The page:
How do YOU audition subwoofers????

Discussion in 'Archived Threads 2001-2004' started by Josh Wolfman, Dec 20, 2002.

  1. Josh Wolfman

    Josh Wolfman Stunt Coordinator

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    I am looking at one for my bedroom and am wondering how everyone auditions subs. Speakers and equipment, no problem- but subs? They sound different in every room. Not every sound shop around me has all brands. They will let me take some home BUT will not give me cash refund only credit towards another brand sub. I am looking to spend around $500 and leaning towards Paradigm PDR's or Definitive. Is there a particular CD I should bring and listen to or a specific track on a DVD? This sub will be used 85% of the time for movies. How do you guys tell which sub will work for you? Thx.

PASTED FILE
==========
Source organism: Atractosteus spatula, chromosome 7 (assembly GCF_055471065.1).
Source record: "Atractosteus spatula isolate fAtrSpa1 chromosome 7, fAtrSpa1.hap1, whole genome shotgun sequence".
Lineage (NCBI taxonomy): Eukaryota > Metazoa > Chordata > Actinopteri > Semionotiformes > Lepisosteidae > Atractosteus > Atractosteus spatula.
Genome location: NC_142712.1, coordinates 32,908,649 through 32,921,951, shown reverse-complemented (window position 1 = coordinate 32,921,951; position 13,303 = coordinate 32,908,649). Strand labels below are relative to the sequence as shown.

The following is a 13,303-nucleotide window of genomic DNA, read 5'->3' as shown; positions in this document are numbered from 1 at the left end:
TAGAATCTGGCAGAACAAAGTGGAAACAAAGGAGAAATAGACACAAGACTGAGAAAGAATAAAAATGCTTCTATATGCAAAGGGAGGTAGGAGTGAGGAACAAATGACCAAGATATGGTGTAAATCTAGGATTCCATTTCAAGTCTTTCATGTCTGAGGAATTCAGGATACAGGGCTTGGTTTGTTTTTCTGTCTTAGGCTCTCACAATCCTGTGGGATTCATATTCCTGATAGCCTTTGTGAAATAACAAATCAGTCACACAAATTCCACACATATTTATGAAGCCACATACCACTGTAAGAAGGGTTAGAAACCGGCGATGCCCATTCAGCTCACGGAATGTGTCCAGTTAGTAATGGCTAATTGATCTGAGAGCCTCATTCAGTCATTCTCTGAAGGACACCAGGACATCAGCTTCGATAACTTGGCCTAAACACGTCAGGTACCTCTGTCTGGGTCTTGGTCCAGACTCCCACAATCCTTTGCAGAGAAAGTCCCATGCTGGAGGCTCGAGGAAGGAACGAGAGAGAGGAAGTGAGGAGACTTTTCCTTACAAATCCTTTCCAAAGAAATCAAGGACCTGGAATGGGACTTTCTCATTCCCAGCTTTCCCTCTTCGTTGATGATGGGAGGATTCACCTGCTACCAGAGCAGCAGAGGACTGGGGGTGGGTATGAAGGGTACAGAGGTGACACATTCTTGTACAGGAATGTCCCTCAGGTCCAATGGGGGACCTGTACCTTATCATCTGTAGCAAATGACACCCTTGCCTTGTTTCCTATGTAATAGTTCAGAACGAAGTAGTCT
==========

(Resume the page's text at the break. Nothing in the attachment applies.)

2. BradJudy

    BradJudy Stunt Coordinator

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    Josh,

    While I don't have much good sub auditioning advice for you, I highly recommend the Hsu VTF-2. I only had a crappy quasi-sub before, but have listened to plenty (including a dual SVS 20-39 CS setup that was killer) and definitely think the Hsu was better than anything I heard in various stores. This, of course, comes with the huge caveat that I didn't demo any of the subs in my home.

    Some advice on demoing a sub in this price class - pick something that can bottom out a lesser sub like Lord of the Rings where Frodo et al are hiding under the tree root from the ring wraith. Also, pick something that has some tight bass. While the sound will change with the room, at least you'll know it is capable of pulling off something demanding and something impactful.